The Perth horseman, whose main duty remains that of the Club chief starter, deflected most of the credit to Pumpa, who he said, spent the most time with Iskandar, but at the same time, the rider’s determination to bounce back from a leg injury was a turning point.
“Iskandar’s shown a lot of promise from Day 1, but his career was interrupted when he broke his leg,” said Kinninmont.
“Pumps spent 18 months with him full-time, and Iskandar has advanced a lot. He’s riding really well at the moment, and we even get people from overseas who commented how polished he is now.”
Saturday’s brace showcased that, but the humble Iskandar was not getting swell-headed, saying that he just tried to apply his master’s instructions to the letter on both winning rides.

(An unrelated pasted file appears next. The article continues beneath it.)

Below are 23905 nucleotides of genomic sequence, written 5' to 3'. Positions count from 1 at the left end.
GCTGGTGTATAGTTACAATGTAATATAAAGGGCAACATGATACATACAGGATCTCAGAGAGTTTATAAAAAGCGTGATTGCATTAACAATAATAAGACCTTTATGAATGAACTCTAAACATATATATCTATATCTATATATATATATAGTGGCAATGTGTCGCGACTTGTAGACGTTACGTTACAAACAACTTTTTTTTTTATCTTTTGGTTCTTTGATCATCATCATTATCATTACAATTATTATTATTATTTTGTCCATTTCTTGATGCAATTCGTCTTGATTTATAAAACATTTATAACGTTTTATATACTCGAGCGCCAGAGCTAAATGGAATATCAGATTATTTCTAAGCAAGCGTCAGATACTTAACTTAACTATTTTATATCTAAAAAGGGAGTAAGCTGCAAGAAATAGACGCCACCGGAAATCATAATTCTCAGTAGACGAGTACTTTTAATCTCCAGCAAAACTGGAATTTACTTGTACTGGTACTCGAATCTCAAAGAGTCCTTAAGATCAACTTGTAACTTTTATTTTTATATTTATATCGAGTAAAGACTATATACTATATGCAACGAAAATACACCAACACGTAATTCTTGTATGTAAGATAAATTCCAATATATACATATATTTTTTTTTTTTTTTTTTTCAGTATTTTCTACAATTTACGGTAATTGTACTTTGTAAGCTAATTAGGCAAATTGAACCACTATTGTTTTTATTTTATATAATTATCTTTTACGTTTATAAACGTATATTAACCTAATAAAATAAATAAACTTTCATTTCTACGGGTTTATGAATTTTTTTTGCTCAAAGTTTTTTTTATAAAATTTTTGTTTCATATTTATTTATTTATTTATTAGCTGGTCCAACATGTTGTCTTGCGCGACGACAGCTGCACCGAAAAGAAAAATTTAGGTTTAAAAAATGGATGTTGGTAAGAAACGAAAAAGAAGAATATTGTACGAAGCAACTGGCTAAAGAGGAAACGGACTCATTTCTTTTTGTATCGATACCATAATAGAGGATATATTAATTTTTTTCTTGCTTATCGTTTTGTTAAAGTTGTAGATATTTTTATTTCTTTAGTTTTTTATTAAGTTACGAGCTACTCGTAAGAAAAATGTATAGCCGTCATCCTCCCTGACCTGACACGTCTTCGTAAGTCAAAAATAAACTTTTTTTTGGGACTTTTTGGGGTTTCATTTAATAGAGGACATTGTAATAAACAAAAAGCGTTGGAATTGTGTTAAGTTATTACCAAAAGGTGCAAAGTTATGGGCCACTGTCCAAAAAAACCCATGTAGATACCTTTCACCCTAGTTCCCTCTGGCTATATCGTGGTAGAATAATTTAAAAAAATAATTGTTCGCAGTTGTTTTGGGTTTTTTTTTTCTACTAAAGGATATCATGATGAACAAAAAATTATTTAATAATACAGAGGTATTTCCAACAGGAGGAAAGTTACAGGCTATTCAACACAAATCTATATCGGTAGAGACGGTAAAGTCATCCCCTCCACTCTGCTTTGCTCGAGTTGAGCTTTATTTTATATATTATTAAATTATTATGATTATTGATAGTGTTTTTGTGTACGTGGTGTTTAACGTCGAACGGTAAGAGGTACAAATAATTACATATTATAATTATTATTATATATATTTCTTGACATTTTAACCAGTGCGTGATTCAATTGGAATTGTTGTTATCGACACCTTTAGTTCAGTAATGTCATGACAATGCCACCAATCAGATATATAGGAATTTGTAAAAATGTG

“I tried to jump and get a good position on My Big Boss at the back. I know he’s a horse who likes to come to the outside, which I also saw when I watched his (three) wins with JP (Juan Paul van der Merwe),” he said.
“Boss also told me the same thing and that he has a short sprint, and to wait as long as I can before pushing the button. In the last 200m, I could feel him finishing strongly and in the last 100m, I knew he could win.
“As for Augustano, I know him better as I’ve ridden him many times, unlike My Big Boss, but today is my first win on him. At his last race (1200m race on January 16 when he ran on for fourth to Sacred Croix), he had no luck, he was wide.
“Today he surprised me as he’s not a 1400m horse (ran over that trip only once in 34 previous starts for an unplaced finish). Still, there’s only one way to ride this horse, go in front.
“The horses were coming in fast, I could feel them, but my horse still had enough power to go all the way.”